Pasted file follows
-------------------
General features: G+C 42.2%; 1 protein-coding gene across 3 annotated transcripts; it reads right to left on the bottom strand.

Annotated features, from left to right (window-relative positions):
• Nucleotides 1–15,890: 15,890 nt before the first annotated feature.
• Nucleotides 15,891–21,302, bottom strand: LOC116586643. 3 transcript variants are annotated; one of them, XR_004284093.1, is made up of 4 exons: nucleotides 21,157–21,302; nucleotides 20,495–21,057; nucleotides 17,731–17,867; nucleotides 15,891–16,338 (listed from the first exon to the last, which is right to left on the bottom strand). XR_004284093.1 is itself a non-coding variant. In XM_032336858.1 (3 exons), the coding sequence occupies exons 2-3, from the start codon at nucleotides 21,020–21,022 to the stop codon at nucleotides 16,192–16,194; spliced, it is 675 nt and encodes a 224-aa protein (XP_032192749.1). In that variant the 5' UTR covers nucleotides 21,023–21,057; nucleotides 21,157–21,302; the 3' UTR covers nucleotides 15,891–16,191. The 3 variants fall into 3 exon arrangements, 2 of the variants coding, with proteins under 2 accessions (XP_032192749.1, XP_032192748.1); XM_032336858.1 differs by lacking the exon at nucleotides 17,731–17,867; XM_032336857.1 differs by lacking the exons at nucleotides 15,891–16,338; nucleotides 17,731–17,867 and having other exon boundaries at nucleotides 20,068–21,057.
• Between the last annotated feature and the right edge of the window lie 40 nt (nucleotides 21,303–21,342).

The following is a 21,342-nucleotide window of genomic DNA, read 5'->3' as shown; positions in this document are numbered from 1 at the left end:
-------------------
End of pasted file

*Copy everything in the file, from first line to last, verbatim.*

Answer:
General features: G+C 42.2%; 1 protein-coding gene across 3 annotated transcripts; it reads right to left on the bottom strand.

Annotated features, from left to right (window-relative positions):
• Nucleotides 1–15,890: 15,890 nt before the first annotated feature.
• Nucleotides 15,891–21,302, bottom strand: LOC116586643. 3 transcript variants are annotated; one of them, XR_004284093.1, is made up of 4 exons: nucleotides 21,157–21,302; nucleotides 20,495–21,057; nucleotides 17,731–17,867; nucleotides 15,891–16,338 (listed from the first exon to the last, which is right to left on the bottom strand). XR_004284093.1 is itself a non-coding variant. In XM_032336858.1 (3 exons), the coding sequence occupies exons 2-3, from the start codon at nucleotides 21,020–21,022 to the stop codon at nucleotides 16,192–16,194; spliced, it is 675 nt and encodes a 224-aa protein (XP_032192749.1). In that variant the 5' UTR covers nucleotides 21,023–21,057; nucleotides 21,157–21,302; the 3' UTR covers nucleotides 15,891–16,191. The 3 variants fall into 3 exon arrangements, 2 of the variants coding, with proteins under 2 accessions (XP_032192749.1, XP_032192748.1); XM_032336858.1 differs by lacking the exon at nucleotides 17,731–17,867; XM_032336857.1 differs by lacking the exons at nucleotides 15,891–16,338; nucleotides 17,731–17,867 and having other exon boundaries at nucleotides 20,068–21,057.
• Between the last annotated feature and the right edge of the window lie 40 nt (nucleotides 21,303–21,342).

The following is a 21,342-nucleotide window of genomic DNA, read 5'->3' as shown; positions in this document are numbered from 1 at the left end: